Since Adam Oates took the reins of the Washington Capitals in the lockout-shortened season of 2013, NHL teams have averaged 2.7 goals per game. So you would expect that when scoring two goals or fewer, a team’s chances of winning are not good.

Bill James, the noted baseball analyst, found you could estimate the win-loss percentage a team “should” have using the Pythagorean win expectation: the square amount of runs scored divided by (runs scored squared + runs allowed squared). The same can be said for hockey using goals scored and goals-against.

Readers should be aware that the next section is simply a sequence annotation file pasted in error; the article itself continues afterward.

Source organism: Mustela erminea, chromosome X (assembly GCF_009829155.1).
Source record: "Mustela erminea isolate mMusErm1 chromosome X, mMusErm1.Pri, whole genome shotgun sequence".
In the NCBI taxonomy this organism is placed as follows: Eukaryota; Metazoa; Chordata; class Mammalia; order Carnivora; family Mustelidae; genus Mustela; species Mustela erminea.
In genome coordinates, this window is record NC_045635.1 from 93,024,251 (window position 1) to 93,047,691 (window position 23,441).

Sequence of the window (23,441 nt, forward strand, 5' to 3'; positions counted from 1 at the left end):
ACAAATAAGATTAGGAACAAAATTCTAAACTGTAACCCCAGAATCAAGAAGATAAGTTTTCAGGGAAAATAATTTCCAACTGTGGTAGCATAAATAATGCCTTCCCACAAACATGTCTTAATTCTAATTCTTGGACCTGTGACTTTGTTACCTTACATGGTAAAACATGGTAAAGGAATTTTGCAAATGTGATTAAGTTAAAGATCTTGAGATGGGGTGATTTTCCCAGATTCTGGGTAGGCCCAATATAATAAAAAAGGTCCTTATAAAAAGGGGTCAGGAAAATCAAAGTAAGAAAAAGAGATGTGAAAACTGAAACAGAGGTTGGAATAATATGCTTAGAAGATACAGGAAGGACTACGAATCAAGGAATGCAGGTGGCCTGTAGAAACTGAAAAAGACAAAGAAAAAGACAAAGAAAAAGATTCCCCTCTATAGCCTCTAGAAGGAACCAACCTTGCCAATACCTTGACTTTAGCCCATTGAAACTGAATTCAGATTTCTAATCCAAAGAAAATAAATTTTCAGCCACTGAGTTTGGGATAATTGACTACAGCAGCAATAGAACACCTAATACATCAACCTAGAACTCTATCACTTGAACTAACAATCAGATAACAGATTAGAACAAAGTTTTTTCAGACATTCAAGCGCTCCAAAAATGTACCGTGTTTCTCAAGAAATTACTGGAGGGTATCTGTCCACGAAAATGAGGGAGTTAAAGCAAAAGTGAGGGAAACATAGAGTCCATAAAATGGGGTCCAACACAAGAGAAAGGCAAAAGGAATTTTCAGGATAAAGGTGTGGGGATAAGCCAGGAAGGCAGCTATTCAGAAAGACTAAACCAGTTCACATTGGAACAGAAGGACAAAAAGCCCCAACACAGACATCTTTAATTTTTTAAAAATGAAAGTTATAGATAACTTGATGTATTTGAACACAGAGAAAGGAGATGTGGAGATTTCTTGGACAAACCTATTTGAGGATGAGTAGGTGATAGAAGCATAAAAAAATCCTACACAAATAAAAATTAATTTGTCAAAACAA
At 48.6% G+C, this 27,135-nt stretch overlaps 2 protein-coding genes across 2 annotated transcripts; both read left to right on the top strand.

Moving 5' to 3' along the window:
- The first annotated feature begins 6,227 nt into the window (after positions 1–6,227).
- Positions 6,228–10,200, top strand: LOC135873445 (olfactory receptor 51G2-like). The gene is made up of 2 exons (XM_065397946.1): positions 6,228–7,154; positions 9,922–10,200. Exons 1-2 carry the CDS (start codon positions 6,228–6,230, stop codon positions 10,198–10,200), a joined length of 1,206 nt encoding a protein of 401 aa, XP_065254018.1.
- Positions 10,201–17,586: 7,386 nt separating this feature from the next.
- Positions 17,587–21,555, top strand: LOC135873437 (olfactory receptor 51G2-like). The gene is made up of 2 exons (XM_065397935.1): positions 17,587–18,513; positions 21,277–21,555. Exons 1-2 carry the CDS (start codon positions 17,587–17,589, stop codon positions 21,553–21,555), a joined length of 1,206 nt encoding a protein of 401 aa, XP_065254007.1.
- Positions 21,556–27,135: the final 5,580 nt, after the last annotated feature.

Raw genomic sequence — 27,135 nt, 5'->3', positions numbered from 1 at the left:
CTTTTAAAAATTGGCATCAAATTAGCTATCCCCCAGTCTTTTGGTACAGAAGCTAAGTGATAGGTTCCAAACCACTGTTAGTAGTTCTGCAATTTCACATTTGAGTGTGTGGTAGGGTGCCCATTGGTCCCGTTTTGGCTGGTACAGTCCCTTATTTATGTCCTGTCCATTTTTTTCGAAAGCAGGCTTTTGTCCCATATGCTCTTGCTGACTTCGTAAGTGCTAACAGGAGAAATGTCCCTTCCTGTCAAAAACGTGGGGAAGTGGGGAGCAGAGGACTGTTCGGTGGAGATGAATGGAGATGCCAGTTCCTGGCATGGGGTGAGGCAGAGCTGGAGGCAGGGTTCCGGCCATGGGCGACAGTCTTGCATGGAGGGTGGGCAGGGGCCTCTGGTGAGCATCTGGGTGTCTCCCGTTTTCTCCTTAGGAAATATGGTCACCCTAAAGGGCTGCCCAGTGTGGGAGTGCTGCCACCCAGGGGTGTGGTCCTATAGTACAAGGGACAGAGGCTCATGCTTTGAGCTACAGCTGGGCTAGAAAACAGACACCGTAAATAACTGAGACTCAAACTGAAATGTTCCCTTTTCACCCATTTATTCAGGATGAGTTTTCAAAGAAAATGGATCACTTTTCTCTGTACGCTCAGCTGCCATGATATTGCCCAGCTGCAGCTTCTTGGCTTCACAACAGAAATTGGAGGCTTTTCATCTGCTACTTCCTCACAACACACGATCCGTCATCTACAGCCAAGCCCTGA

When Oates’s Capitals have tallied two or fewer goals in games not ending in a shootout they have been outscored 145-54, giving us the expectation of five wins. However, Washington has come away with a 0-41-2 record. It is the only team in the NHL to not win a game when scoring two or fewer goals in regulation since the start of the 2012-13 season, a.k.a. Oates’s tenure.

Have no wins in such situations is unlucky. But even if the math had borne out, five wins since the start of last season when scoring two or fewer goals would rank near the bottom of the league.

There are going to be a lot of questions that need to be answered at season’s end, I guess we will just add this one to the list.